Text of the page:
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spiracle

[spahy-ruh-kuh l, spir-uh-] /ˈspaɪ rə kəl, ˈspɪr ə-/
noun
1.
a breathing hole; an opening by which a confined space has communication with the outer air; air hole.
2.
Zoology.
  1. an aperture or orifice through which air or water passes in the act of respiration, as the blowhole of a cetacean.
  2. an opening in the head of sharks and rays through which water is drawn and passed over gills.
  3. one of the external orifices of the tracheal respiratory system of certain invertebrates, usually on the sides of the body.
Origin
1300-1350
1300-50; Middle English < Latin spīrāculum air hole, equivalent to spīrā(re) to breathe + -culum -cle2
Related forms
spiracular
[spahy-rak-yuh-ler, spi-] /spaɪˈræk yə lər, spɪ-/ (Show IPA),
adjective
prespiracular, adjective
Dictionary.com Unabridged
Based on the Random House Dictionary, © Random House, Inc. 2014.
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Examples from the web for spiracle
  • No spiracle, the small round hole found above the eye in lake sturgeon.
  • Each side of the prothorax has a spiracle, which is an opening of the respiratory system.
  • The spiracle is on the left side of the body and the vent is medial at the tail-body juncture.
British Dictionary definitions for spiracle

spiracle

/ˈspaɪərəkəl; ˈspaɪrə-/
noun
1.
any of several paired apertures in the cuticle of an insect, by which air enters and leaves the trachea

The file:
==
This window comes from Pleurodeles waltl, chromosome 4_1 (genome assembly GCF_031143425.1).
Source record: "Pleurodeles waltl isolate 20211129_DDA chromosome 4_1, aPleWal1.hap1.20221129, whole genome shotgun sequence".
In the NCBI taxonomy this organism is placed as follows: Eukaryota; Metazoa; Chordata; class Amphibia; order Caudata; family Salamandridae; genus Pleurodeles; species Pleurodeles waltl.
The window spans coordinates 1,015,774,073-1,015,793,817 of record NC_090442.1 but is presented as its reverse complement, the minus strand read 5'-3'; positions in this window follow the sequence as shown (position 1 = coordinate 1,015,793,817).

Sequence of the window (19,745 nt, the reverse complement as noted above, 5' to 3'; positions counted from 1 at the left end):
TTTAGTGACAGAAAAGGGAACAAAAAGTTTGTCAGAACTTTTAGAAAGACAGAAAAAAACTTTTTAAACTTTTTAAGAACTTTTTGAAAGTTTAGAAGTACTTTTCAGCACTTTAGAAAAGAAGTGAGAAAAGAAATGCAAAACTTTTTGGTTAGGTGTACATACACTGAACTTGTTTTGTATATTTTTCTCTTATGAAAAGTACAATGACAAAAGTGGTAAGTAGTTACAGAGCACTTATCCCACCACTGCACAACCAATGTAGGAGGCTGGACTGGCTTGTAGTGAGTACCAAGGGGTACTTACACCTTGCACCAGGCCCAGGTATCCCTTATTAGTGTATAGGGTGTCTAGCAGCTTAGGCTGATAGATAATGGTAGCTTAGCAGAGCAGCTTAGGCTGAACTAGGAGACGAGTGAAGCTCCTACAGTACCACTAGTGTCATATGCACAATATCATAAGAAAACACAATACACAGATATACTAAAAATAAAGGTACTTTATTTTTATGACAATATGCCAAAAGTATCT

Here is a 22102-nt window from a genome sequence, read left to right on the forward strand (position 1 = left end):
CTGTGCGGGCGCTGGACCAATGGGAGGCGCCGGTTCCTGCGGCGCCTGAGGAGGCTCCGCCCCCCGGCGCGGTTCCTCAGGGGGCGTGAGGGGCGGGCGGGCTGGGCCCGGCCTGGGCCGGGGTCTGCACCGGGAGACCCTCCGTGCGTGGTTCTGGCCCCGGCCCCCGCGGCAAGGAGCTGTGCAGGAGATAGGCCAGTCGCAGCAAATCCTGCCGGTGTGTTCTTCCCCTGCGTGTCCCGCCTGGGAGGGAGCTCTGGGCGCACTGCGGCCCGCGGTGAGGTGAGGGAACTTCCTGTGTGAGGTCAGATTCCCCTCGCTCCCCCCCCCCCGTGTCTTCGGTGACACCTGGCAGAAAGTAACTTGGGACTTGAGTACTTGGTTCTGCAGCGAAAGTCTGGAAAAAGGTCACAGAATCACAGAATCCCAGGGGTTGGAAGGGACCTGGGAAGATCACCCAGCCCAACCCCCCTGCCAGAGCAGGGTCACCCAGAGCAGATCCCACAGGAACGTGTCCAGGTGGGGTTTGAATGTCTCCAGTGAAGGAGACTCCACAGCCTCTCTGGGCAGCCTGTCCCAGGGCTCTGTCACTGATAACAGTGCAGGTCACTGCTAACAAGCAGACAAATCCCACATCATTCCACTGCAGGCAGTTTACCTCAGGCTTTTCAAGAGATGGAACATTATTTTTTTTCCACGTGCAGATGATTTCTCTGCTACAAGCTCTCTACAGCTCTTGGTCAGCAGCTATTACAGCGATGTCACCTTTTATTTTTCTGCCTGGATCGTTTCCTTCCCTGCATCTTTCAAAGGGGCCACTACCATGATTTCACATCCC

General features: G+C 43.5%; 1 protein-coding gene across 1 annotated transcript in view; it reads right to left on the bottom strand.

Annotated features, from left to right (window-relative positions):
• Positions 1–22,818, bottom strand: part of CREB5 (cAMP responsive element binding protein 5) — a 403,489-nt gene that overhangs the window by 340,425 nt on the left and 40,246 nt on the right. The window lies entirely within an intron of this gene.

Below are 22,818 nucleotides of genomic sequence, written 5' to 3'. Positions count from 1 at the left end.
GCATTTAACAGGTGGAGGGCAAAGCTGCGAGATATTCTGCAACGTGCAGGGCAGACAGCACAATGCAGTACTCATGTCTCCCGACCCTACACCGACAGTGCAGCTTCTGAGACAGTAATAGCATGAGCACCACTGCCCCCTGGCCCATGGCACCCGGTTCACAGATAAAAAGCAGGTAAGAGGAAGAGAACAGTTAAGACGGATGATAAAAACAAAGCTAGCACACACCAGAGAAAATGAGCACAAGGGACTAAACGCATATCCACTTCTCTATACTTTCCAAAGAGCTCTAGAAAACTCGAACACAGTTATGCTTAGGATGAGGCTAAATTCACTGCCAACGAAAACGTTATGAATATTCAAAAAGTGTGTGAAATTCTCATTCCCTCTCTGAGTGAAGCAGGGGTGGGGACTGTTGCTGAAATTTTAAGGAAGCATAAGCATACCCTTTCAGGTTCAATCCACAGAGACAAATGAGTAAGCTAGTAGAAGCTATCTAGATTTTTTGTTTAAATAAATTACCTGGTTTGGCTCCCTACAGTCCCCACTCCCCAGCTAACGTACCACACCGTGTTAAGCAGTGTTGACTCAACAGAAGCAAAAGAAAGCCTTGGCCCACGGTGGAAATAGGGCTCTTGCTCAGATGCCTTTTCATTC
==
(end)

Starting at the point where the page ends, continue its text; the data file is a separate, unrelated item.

2.
a small paired rudimentary gill slit just behind the head in skates, rays, and related fishes
3.
any similar respiratory aperture, such as the blowhole in whales
4.
(geology) a protrusion of sediment into a lava flow, formed by the explosive transition of water into steam
Derived Forms
spiracular (spɪˈrækjʊlə) adjective
spiraculate, adjective
Word Origin
C14 (originally: breath): from Latin spīrāculum vent, from spīrāre to breathe
Collins English Dictionary - Complete & Unabridged 2012 Digital Edition
© William Collins Sons & Co. Ltd. 1979, 1986 © HarperCollins
Publishers 1998, 2000, 2003, 2005, 2006, 2007, 2009, 2012
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Word Origin and History for spiracle
n.

"air hole," 1610s, from Latin spiraculum, from spirare "to breathe" (see spirit (n.)).

Online Etymology Dictionary, © 2010 Douglas Harper
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spiracle in Science
spiracle
  (spĭr'ə-kəl, spī'rə-)   
An opening through which certain animals breathe, such as the blowhole of a whale or one of the openings in the exoskeleton of an insect.
The American Heritage® Science Dictionary
Copyright © 2002. Published by Houghton Mifflin. All rights reserved.
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Encyclopedia Article for spiracle

in arthropods, the small external opening of a trachea (respiratory tube) or a book lung (breathing organ with thin folds of membrane resembling book leaves). Spiracles are usually found on certain thoracic and abdominal segments. In elasmobranch and ganoid fishes a pair of spiracles, derived from the gills, is used as a water passageway during respiration. The nasal opening of whales and other cetaceans is called a spiracle, as is the respiratory opening behind the eyes of rays and skates. In tadpoles the spiracle is the excurrent opening from the gill chamber

Learn more about spiracle with a free trial on Britannica.com
Encyclopedia Britannica, 2008. Encyclopedia Britannica Online.
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12
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